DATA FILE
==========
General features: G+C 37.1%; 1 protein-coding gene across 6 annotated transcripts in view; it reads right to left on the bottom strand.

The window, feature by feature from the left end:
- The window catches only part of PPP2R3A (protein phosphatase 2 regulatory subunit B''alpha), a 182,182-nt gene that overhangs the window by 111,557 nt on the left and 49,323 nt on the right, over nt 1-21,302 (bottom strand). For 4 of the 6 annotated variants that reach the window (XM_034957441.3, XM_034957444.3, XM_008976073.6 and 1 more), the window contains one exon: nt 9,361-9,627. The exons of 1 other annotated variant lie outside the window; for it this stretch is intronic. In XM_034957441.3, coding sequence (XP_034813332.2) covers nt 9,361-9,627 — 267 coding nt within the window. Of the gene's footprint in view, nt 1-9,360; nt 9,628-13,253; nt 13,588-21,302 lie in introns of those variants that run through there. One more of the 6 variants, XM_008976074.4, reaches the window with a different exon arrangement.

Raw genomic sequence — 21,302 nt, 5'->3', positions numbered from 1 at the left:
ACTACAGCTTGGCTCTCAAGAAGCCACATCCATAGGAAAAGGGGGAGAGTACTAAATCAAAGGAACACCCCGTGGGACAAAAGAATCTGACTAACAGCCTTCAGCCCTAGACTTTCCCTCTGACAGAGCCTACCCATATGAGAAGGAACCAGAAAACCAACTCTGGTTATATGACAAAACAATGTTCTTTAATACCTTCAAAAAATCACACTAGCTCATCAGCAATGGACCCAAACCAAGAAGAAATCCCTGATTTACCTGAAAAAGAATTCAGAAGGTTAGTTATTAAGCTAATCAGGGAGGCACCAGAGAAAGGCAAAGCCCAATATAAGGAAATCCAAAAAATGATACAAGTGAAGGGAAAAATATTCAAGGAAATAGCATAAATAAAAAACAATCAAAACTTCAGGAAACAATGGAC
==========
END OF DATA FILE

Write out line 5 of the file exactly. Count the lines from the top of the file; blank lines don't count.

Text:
ACTACAGCTTGGCTCTCAAGAAGCCACATCCATAGGAAAAGGGGGAGAGTACTAAATCAAAGGAACACCCCGTGGGACAAAAGAATCTGACTAACAGCCTTCAGCCCTAGACTTTCCCTCTGACAGAGCCTACCCATATGAGAAGGAACCAGAAAACCAACTCTGGTTATATGACAAAACAATGTTCTTTAATACCTTCAAAAAATCACACTAGCTCATCAGCAATGGACCCAAACCAAGAAGAAATCCCTGATTTACCTGAAAAAGAATTCAGAAGGTTAGTTATTAAGCTAATCAGGGAGGCACCAGAGAAAGGCAAAGCCCAATATAAGGAAATCCAAAAAATGATACAAGTGAAGGGAAAAATATTCAAGGAAATAGCATAAATAAAAAACAATCAAAACTTCAGGAAACAATGGAC